The more I learn about God's goodness and consistency and love, the more amazed I am of how deep our own illogic and resistance is to believing the truth about Him. Jonah appears ridiculous in his illogical excuse for his behavior by blaming God for being too good to His enemies. Yet if we take the clear teachings of Jesus seriously – the One who is the clearest revelation of God ever demonstrated to the universe – we will be confronted with the same discomforting truth that many of our own religious beliefs are just as ludicrous and are very similar to the objections of Jonah.
Why is that that we are so intent on shaping God into our image instead of letting Him define Himself and reveal Himself to us without our trying to modify Him all the time? Our fallen natures constantly follow Satan's agenda to tweak the truth about God into something different than what God really is. Thus we all need to come to the same sort of repentance that Jonah had to face, a repentance of turning away from our favored ideas about what God should be like toward our enemies, our ideas about a God who is both good and evil, our preferred ideas about a God who is partial toward those whom He has chosen as His own while wanting Him to treat all others with the same prejudices and hatred that we feel towards them.
We claim to believe in a God of grace and mercy, but we want there to be limits to His mercy when it comes to those who are wicked and who make our lives miserable. We want grace and forgiveness and kindness for ourselves but are not so eager to have Him do the same for those who persecute us or are very different than us. Why is it that we are so reluctant to allow God to be fully good, to be purely love, fully compassionate and forgiving without any exceptions? Why are we afraid to question our own deeply entrenched beliefs about what God should be like while eager to attack anyone who suggests that God just might be far better than we have allowed ourselves to believe?
Today, Near Death Experiences are being used by the enemy to further promote lies about God and about how He relates to us. We can get exercised and upset and try to counter these reports by trying to explain them away or discount them. But maybe the real problem is much deeper than simply trying to find better arguments to sustain our preferred doctrines. Maybe the problem is that some of our own fundamental assumptions about God are more in line with the world's views about God than with the truth as it is in Jesus. Maybe we are more like Jonah in our own illogic than we are willing to admit.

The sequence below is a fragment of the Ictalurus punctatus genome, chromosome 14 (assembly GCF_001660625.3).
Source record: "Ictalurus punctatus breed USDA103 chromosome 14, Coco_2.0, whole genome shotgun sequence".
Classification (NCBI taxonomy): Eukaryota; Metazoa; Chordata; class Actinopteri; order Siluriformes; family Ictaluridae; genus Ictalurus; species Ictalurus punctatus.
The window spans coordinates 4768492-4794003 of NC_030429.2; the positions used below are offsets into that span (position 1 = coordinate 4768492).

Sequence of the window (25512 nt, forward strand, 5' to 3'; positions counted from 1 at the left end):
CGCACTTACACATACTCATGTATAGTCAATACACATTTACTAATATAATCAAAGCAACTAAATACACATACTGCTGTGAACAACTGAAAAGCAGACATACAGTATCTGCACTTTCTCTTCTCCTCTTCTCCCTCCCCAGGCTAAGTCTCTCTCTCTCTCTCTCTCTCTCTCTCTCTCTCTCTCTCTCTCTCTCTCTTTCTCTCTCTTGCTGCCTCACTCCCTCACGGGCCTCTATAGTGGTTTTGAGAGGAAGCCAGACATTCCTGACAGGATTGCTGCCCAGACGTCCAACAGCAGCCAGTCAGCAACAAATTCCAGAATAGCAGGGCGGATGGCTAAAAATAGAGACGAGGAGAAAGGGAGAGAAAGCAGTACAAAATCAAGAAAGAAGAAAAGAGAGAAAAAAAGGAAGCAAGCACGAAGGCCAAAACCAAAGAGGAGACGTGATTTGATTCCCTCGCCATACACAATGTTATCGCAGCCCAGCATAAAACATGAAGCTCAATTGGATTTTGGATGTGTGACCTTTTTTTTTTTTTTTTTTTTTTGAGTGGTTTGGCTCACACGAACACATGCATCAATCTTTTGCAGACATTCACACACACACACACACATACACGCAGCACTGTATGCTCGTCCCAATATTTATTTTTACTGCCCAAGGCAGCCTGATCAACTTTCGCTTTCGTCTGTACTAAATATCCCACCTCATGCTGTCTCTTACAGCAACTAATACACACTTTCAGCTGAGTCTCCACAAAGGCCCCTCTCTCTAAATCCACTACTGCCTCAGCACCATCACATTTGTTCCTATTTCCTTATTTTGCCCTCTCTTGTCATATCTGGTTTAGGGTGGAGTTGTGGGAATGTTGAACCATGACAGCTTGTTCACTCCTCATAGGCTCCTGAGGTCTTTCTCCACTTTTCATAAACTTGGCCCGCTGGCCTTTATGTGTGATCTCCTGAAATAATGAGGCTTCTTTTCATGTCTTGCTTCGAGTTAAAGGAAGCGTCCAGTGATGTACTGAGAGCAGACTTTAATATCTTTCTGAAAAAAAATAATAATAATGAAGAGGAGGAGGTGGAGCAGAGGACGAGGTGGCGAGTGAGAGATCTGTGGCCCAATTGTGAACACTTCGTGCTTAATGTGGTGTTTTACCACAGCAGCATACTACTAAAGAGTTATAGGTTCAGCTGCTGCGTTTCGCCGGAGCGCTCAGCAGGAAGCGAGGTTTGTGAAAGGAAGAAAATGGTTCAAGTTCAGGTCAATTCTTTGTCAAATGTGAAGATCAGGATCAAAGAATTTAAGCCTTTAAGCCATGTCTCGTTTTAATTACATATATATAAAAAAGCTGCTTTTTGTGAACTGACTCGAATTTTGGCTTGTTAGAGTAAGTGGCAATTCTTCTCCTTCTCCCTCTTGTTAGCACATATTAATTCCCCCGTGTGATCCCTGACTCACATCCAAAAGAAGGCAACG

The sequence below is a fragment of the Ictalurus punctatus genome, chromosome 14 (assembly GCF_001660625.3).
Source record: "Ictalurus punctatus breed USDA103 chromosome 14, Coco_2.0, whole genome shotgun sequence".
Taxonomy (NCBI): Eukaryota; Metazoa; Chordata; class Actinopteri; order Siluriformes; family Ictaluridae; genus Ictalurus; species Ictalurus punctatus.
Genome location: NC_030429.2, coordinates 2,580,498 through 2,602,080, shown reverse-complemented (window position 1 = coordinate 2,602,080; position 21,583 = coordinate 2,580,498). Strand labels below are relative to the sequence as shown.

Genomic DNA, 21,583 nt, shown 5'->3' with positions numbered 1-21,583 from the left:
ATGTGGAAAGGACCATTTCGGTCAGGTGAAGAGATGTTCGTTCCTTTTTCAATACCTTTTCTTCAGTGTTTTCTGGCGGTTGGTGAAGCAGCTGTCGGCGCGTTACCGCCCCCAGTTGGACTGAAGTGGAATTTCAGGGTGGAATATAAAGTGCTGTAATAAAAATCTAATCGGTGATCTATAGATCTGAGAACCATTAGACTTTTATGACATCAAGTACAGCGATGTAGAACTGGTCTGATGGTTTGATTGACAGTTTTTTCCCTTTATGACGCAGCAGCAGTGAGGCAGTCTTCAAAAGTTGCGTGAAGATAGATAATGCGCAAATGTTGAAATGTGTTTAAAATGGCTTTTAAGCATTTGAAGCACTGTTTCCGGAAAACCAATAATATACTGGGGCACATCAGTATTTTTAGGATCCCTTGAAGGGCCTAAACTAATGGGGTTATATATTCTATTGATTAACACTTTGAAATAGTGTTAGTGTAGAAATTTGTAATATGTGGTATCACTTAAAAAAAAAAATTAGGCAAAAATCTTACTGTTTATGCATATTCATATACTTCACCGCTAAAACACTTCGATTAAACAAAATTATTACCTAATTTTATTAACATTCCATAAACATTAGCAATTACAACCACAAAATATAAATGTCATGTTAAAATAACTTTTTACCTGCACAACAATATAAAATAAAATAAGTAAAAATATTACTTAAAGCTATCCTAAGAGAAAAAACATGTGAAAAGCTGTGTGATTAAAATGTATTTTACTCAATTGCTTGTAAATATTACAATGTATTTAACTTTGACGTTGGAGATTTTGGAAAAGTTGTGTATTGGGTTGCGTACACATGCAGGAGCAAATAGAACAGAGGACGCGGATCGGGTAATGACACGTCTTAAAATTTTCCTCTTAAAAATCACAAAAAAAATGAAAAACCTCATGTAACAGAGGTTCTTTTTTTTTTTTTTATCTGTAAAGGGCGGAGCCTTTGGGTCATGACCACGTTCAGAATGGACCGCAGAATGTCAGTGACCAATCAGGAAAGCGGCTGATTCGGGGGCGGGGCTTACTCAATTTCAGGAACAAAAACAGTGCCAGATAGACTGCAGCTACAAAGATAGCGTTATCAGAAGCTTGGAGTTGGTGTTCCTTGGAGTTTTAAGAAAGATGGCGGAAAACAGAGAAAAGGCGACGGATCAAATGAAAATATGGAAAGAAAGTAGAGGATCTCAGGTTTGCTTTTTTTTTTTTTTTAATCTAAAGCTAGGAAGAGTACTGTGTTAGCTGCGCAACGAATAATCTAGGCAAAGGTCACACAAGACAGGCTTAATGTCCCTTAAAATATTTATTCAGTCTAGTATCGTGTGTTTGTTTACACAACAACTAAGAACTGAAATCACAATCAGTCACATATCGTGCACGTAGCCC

Jonah was not happy that God saved the city. Jonah became angry. He complained to the LORD and said, "LORD, I knew this would happen! I was in my own country, and you told me to come here. At that time I knew that you would forgive the people of this evil city, so I decided to run away to Tarshish. I knew that you are a kind God. I knew that you show mercy and don't want to punish people. I knew that you are kind, and if these people stopped sinning, you would change your plans to destroy them. So now, LORD, just kill me. It is better for me to die than to live." Then the LORD said, "Do you think it is right for you to be angry?" (Jonah 4:1-4 ERV)
I find myself very amused while reading this tantrum by Jonah – until I suddenly feel the conviction that I am not really that much different myself. Then the tears begin to form as I feel my own vulnerability and remember how very easy it is for me to protest and feel resentful when God treats my protagonists with kindness while allowing me to suffer at their hands. Then I feel ready to subscribe to a more aggressive god, a god who will do things more to my liking and who will punish those who sin against me with a vengeance. I suddenly see how similar my own immature beliefs are to those of Jonah and that I have a long ways to go to reflect the humility and meekness demonstrated by Jesus.